- The Washington Times - Thursday, March 1, 2007

Sen. John McCain engaged in a revealing conversation two weeks ago with retiring Army Chief of Staff Gen. Peter Schoomaker, who was testifying before the Senate Armed Services Committee on the readiness of the Army.

Gen. Schoomaker reiterated that he was “not satisfied with the readiness of our nondeployed forces.” That confirmed the classified risk assessment submitted by Gen. Peter Pace, the chairman of the Joint Chiefs of Staff. “Had we funded the Army to requested levels in recent years,” Gen. Schoomaker told the House Armed Services Committee in January, “we would be in a better strategic posture today.” Sen. McCain wanted to know “why we didn’t act to prevent this situation.”

Declaring that “there was no appetite for any procurement funds and supplemental funding” in 2003 when the Army “knew” about “the depreciation of equipment” in the war zone, Gen. Schoomaker said the Army “received only $300 million in procurement in our supplemental funding” in 2004 to address equipment “attrition” and “combat losses.” In 2005 and 2006, the Army received “about $8 billion worth of procurement in the supplemental funding” in each year, but “never received this money in time nor to the full request.” For the current fiscal year, “we received, for the first time for the fiscal year to start, the money we asked for.” The figure was $17 billion.

Mr. McCain followed up: “So for several years the Congress failed to meet the requests of the Defense Department?” The general replied, “I’m not saying the Congress failed. You know the system,” which he then described. The Army submits its requirements to the Pentagon, which revises them before sending them to the White House Office of Management and Budget. The final decisions make their way “into the president’s budget and across to the Congress.”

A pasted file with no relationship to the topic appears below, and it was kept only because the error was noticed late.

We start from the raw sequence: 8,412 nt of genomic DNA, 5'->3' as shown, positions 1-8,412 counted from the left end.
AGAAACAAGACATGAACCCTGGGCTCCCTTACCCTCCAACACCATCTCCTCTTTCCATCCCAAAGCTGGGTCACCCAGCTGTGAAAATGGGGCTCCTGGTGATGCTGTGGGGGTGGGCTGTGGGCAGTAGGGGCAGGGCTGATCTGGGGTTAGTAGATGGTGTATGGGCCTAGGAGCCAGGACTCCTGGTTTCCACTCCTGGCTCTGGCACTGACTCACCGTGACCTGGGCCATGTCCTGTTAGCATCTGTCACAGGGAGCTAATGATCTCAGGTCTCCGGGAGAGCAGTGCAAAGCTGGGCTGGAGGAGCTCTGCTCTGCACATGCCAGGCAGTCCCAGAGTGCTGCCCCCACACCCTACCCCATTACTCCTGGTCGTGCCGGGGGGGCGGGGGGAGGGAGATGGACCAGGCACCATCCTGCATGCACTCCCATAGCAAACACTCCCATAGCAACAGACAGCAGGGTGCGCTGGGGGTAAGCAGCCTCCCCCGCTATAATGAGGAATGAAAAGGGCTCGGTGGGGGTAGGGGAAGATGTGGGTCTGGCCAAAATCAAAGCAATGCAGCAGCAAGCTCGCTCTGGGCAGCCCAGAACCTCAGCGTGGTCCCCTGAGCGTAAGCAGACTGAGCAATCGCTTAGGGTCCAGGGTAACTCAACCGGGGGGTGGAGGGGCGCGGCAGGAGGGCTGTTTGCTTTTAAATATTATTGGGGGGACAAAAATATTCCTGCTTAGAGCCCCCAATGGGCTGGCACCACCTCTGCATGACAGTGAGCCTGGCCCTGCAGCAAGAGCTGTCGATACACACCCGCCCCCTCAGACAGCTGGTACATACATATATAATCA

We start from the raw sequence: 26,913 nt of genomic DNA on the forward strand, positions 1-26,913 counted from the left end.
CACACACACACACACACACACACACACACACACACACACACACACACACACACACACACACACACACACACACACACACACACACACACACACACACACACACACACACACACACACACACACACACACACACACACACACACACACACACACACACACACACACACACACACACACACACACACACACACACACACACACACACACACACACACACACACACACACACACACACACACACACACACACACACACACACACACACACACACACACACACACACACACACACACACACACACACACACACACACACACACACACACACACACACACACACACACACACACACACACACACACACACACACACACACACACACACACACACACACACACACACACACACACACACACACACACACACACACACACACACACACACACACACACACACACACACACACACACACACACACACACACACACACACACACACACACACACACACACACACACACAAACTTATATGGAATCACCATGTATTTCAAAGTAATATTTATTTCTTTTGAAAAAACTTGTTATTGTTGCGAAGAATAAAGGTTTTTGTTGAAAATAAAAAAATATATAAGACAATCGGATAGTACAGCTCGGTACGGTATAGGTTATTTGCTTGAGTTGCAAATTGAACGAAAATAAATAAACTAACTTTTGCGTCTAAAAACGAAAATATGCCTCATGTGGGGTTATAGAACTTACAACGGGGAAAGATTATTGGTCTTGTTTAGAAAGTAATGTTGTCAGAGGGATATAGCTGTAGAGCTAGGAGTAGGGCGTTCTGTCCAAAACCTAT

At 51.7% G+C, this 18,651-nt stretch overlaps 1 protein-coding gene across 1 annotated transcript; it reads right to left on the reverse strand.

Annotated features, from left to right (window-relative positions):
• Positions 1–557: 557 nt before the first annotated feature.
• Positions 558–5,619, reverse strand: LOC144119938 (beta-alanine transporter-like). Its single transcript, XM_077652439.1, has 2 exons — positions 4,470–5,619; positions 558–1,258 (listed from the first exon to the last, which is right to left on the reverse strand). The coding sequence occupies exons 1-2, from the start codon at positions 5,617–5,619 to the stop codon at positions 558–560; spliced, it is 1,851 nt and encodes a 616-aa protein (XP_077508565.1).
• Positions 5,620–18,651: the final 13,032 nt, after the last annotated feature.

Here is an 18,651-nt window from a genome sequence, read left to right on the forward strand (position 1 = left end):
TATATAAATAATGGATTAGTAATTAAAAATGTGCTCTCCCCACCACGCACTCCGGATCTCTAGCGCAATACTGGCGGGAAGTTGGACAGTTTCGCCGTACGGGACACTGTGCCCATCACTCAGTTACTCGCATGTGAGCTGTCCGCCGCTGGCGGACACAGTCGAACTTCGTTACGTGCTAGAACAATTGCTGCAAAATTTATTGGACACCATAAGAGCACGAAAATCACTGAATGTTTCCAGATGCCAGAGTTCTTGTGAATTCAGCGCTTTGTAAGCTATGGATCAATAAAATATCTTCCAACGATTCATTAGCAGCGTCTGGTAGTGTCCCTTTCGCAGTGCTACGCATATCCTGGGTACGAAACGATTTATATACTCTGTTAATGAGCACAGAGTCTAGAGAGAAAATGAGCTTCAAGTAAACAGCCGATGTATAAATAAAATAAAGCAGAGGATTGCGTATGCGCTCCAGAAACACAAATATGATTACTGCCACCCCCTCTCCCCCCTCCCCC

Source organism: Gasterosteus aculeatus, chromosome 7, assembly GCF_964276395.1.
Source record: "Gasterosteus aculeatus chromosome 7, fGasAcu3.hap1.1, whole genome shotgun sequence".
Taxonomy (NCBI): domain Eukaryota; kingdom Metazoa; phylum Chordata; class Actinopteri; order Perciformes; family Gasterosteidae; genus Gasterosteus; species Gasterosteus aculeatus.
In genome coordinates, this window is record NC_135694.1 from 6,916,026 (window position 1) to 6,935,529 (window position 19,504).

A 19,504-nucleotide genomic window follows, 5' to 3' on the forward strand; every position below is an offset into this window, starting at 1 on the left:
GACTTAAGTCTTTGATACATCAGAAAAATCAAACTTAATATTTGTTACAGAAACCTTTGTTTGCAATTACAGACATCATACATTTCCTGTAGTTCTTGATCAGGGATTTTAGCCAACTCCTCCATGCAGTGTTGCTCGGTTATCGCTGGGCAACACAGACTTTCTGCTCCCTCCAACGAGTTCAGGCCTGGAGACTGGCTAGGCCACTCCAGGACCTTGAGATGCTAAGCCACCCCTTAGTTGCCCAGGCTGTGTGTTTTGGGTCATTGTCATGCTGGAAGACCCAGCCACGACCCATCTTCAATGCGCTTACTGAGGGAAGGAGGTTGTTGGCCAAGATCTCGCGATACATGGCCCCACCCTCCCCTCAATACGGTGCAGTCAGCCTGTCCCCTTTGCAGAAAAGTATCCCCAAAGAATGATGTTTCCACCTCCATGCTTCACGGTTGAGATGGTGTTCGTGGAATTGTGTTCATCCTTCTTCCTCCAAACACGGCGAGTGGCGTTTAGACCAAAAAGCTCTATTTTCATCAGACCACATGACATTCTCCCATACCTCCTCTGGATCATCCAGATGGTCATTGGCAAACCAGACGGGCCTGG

Mr. McCain said he was “under the impression that Congress had fully funded the requests that came to the Congress from the executive branch.” The general acknowledged that “in some cases the Congress added money” to the president’s budget. Zeroing in on the source of the multiyear funding problem, which has evolved into today’s equipment and readiness crisis, Mr. McCain asked, “So the breakdown was someplace between your budget requests and what arrived at the doorstep of Congress?” Gen. Schoomaker replied, “Sir, the system is clearly understood. We all know what the system is.”

This is a serious indictment. Consider: (1) The Army suffers from an equipment and readiness crisis that has been affecting the full spectrum of its nondeployed forces, from active-duty soldiers to the National Guard and Reserve; (2) The Army chief of staff tells Congress that the “level of operations that we are now committed to” — the simultaneous surges in Iraq and Afghanistan — will “further aggravate” this readiness crisis. (3) The chief of staff charges that for years the White House has been underfunding the equipment needs of the Army. Moreover, this alleged shortchanging is ongoing: “We requested $99 billion in the [2007] supplemental,” Gen. Schoomaker told the committee, and the president’s “submission is now $93 billion.”

Clearly, Mr. McCain and other members of Congress must thoroughly investigate these trends and correct them at once.

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